However, it is very interesting that while in 1920s the situation was more or less satisfactory, Bukharin defeated the radical Trotsky. However, as soon as the Great Depression started, and grain prices fell, foreign revenues ceased and the expectations of the radicals were unfulfilled. Stalin and the central bureaucracy that supported him implemented an economic model of their own. Instead of the “workers’ democracy” promised earlier, a harsh system of administrative control was introduced. Collective farms were forcibly established in villages. Industry, mostly militarized, was established very fast. Both Bukharin and Trotsky were destroyed.
At present, says Novaya Gazeta, the situation is very similar: oil prices are falling, and the prospect of a global economic crisis is becoming real. “In a year’s time, no one will be buying Russian oil and Russian metals – at least, not at today’s prices.” The only question is, who among the current elite is capable of playing Stalin?
Paradoxically, Novaya Gazeta concludes that the answer to this question is far from being obvious: Putin does not resemble Stalin, “even if he would like to think otherwise”. Moreover, the government now has no effective bureaucratic machine to use as a support; neither does it have the means to create one. Despite relative economic prosperity, no one is investing in the Russian economy. What’s worse, according to leading analyst Mikhail Delyagin, in 2000 capital flight rose 30% and amounted to $24.6 billion. The more money Russian companies make, the more they take out of Russia: there are always countries which are more attractive than Russia for capital. Another attempt at “shock therapy” is impossible, since the people have no money – or at least, they have no money to spare. Thus, the government has no money to restructure the economy – unless it turns to the tycoons. According to Novaya Gazeta, Kremlin bureaucrats might like to deprive hostile tycoons of their assets, and give these to other tycoons, their allies – however, this would be impossible to describe as economic reform. Expropriation under the present ideology of the Russian government is also impossible: this ideology “demands ‘fat cats’ should be protected, since they are the source of our power”.
Thus, Novaya Gazeta concludes, Russia does not need to be afraid of a new version of Stalinism. On the other hand, the liberal reforms are unlikely to succeed. It is most likely that Russia will have to go through a new political crisis, in addition to its economic crisis. “Only the political forces which will form as a result of that crisis will be able to propose new economic strategies.”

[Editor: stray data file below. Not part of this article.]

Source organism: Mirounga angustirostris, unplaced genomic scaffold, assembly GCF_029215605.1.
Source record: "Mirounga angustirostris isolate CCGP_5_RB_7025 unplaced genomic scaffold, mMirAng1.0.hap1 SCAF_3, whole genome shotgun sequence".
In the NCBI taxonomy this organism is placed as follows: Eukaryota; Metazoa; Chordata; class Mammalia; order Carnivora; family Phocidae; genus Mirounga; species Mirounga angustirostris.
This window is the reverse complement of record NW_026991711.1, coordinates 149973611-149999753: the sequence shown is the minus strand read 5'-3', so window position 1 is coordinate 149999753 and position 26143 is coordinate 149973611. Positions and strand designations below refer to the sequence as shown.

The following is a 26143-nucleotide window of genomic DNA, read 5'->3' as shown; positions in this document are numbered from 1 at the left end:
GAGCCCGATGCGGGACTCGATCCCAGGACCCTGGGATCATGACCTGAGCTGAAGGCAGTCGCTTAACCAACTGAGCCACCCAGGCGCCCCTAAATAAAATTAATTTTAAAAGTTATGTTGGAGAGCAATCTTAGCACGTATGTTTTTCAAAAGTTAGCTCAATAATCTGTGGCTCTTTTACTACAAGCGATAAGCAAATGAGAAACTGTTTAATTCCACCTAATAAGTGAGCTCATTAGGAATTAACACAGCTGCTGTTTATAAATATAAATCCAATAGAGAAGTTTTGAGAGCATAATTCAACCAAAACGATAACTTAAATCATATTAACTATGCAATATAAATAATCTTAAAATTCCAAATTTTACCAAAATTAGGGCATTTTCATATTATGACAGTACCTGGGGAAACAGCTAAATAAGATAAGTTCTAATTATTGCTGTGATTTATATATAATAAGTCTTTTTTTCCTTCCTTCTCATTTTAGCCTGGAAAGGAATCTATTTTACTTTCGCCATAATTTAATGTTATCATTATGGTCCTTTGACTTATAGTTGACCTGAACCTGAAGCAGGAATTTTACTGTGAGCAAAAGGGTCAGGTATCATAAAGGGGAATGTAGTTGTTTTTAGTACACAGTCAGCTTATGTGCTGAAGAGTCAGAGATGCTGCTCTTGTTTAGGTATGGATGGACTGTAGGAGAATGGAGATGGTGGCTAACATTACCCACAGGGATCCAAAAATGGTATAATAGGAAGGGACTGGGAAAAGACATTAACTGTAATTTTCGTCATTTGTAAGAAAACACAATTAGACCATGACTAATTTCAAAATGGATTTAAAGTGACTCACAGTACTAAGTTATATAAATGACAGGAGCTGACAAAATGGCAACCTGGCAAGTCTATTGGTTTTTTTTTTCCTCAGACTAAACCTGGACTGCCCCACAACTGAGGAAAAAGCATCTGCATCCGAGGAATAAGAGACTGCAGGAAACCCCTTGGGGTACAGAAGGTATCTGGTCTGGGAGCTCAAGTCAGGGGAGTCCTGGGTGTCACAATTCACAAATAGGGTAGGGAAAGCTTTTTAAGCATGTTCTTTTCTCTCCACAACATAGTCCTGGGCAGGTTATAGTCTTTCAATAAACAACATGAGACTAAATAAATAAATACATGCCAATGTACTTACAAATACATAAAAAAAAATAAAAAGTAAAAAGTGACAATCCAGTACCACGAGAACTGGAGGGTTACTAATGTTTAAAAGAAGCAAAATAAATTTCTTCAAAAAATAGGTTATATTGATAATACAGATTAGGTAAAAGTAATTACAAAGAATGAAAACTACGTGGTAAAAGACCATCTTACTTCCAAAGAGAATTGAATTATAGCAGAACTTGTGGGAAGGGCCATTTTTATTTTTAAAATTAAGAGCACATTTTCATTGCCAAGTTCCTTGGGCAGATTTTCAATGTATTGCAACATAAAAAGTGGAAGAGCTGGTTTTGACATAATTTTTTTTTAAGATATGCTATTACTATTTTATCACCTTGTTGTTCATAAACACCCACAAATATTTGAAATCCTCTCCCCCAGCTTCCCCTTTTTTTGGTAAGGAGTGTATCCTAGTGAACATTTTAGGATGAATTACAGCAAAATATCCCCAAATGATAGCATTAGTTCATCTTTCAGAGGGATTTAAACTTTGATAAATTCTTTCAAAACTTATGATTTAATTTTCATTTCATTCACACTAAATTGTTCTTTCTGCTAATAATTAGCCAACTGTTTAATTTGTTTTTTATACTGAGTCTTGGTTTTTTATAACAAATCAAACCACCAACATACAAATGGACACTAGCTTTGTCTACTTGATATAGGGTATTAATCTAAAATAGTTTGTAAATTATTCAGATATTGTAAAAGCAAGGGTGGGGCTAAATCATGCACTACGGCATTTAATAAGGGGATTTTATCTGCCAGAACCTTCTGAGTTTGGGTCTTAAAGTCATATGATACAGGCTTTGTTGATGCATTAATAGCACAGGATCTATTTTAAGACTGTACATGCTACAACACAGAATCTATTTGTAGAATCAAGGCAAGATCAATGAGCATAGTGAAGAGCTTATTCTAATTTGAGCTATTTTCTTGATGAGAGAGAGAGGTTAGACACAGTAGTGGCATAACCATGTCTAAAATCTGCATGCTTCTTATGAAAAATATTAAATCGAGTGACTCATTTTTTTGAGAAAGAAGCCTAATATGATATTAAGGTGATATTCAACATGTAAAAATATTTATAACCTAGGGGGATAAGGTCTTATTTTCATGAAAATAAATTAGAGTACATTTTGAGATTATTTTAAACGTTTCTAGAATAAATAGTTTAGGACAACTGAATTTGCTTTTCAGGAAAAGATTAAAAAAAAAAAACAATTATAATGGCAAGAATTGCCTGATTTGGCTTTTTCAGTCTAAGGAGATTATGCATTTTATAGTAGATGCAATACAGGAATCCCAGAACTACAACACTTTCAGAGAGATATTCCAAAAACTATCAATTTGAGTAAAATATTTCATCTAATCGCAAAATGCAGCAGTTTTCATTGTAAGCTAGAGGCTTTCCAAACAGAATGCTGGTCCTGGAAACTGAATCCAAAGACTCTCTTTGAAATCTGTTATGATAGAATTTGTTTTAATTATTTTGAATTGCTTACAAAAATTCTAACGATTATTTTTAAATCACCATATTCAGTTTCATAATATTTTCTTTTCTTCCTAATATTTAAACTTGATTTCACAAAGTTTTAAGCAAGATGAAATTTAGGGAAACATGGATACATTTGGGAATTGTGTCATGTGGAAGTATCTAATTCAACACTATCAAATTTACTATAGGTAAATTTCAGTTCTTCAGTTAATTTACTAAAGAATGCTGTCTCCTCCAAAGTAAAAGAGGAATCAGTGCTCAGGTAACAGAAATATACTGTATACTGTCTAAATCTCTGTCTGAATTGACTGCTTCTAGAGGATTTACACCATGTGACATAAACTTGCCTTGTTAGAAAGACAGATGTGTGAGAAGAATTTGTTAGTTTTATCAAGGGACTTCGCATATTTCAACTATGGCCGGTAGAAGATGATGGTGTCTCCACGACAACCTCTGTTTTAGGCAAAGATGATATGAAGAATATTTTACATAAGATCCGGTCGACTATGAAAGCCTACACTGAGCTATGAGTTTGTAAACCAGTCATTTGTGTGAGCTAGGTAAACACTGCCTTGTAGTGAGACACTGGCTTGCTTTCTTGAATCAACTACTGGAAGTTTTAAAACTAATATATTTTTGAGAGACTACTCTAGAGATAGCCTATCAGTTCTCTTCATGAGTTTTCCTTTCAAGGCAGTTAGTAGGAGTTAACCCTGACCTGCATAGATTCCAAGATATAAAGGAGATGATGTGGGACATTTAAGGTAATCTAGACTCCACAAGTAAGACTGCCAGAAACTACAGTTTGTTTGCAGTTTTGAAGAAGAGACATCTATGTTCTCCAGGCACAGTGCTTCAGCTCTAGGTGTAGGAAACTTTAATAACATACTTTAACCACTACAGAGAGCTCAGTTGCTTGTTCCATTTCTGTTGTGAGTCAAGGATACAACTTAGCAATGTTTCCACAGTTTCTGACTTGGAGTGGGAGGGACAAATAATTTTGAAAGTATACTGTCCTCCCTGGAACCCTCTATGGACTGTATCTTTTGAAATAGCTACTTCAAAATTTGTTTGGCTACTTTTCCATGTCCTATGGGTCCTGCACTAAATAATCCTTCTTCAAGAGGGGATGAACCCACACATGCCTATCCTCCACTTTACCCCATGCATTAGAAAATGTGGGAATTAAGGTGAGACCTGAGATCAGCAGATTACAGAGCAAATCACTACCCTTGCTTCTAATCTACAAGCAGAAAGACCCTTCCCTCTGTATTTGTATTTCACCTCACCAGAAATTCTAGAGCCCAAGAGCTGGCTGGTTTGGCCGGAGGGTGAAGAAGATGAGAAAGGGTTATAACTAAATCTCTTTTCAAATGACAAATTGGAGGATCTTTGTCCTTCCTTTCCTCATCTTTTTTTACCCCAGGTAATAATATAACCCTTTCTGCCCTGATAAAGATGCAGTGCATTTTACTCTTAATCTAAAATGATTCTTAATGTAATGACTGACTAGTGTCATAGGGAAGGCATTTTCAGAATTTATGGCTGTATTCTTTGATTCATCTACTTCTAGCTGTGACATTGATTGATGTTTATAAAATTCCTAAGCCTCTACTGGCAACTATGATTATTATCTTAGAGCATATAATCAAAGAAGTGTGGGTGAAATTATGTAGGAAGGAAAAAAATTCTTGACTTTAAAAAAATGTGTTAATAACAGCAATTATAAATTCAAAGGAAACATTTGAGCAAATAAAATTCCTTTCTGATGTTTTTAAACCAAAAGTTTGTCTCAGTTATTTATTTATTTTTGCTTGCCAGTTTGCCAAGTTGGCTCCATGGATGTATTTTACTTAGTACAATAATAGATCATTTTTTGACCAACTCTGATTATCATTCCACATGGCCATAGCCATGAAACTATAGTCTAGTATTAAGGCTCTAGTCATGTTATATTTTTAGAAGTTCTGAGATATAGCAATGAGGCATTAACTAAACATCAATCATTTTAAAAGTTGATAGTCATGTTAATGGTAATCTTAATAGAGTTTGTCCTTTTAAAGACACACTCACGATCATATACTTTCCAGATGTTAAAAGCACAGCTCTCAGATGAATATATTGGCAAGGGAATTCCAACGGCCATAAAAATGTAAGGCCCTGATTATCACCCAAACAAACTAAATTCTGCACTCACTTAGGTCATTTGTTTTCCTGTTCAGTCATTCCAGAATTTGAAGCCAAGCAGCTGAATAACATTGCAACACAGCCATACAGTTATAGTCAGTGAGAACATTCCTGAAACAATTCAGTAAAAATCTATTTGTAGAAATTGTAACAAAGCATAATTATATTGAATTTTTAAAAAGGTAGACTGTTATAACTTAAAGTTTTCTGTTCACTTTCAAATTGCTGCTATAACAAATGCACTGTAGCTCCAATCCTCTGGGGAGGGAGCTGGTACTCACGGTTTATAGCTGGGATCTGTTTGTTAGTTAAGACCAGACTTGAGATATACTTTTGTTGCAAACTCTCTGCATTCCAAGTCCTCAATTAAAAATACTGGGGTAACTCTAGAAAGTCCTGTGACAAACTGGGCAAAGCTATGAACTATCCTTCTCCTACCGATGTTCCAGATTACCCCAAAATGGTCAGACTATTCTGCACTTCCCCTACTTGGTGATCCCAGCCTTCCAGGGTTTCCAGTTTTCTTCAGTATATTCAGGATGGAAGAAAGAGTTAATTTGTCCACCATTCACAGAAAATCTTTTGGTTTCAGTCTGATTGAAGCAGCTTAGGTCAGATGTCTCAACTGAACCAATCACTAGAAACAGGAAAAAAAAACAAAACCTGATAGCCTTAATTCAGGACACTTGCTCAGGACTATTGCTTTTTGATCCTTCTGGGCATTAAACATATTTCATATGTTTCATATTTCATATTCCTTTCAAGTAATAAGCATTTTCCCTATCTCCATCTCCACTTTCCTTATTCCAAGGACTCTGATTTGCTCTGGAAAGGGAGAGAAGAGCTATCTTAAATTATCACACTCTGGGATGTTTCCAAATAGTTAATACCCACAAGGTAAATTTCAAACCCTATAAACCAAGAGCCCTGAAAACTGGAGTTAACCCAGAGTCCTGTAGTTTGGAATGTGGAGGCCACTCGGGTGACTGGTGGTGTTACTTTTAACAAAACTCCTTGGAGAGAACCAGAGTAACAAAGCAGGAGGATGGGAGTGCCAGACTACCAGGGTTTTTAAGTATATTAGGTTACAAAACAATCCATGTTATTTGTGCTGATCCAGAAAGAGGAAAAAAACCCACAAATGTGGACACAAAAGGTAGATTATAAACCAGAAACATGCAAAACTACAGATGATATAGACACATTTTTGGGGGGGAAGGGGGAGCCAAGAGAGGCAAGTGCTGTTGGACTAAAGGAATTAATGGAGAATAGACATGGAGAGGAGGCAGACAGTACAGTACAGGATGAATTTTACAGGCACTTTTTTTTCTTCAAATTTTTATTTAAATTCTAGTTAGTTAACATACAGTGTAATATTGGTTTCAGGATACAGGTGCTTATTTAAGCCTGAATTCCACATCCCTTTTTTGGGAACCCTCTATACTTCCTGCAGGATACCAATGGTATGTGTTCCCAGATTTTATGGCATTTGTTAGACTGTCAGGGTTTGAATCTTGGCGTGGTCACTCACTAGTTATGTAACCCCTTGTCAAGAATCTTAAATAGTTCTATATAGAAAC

Roy Medvedev, a well-known historian, says in the newspaper Versty that after a century of “totalitarianism and authoritarianism” any attempts to create a civilized state in Russia are utopian. The public, and the majority of state bodies, have rejected most of the reforms because they were not ready for such outcomes. Medvedev says: “All Putin can do now is choose state capitalism as a reference point of his policy”.
According to Medvedev, state capitalism is better than the radical Communism “to which we were led for many years”. At the same time, state capitalism is more acceptable than “the oligarchic and gangster capitalism of the past decade”. In short, this is the only possible choice for Russia: “I think state capitalism is the only path to a real democracy under the present conditions.”
Roy Medvedev thinks that all misgivings about Vladimir Putin’s regime are groundless. According to Medvedev, Putin does not infringe on the rights of small producers: “State capitalism does not allow corporations to infringe on national interests, and does not tolerate competition in its sphere.” As far as a free press is concerned, nothing has changed: NTV “continues to broadcast its anti-Putin reports as before”. The harassment of Vladimir Gusinsky is the media-tycoon’s own fault: Gusinsky, as well as Berezovsky, tried to dictate their own rules to the government, which “Putin and his state capitalism cannot tolerate”. According to Roi Medvedev, there is one region of Russia where state capitalism has been created since 1992. This region is the most prosperous and flourishing. It can serve as an example for the whole country. This region is Moscow. The author explains that Moscow’s economy is arranged as a big corporation. For instance, the existence of any Moscow oligarchs are out of the question despite the fact that about 80% of Russia’s financial channels are concentrated in Moscow. According to Medvedev, all these years Moscow has been carrying out “a secret state-capitalist policy” in order to survive. Yuri Luzhkov has proved that “his activities are a success”. According to the historian, Putin’s and Luzhkov’s paths “coincide”. The article in Versty is titled “Prescription from Turnings”.
It is possible that state capitalism will become Russia’s choice and its president’s choice. In any case, Moskovsky Komsomolets came to a simple conclusion when discussing why democracy never succeeds in Russia: Russian and Western societies are different. The results of an such institution of democratic society as elections is a graphic example: “We elect scoundrels, fools and drunkards with amazing precision.”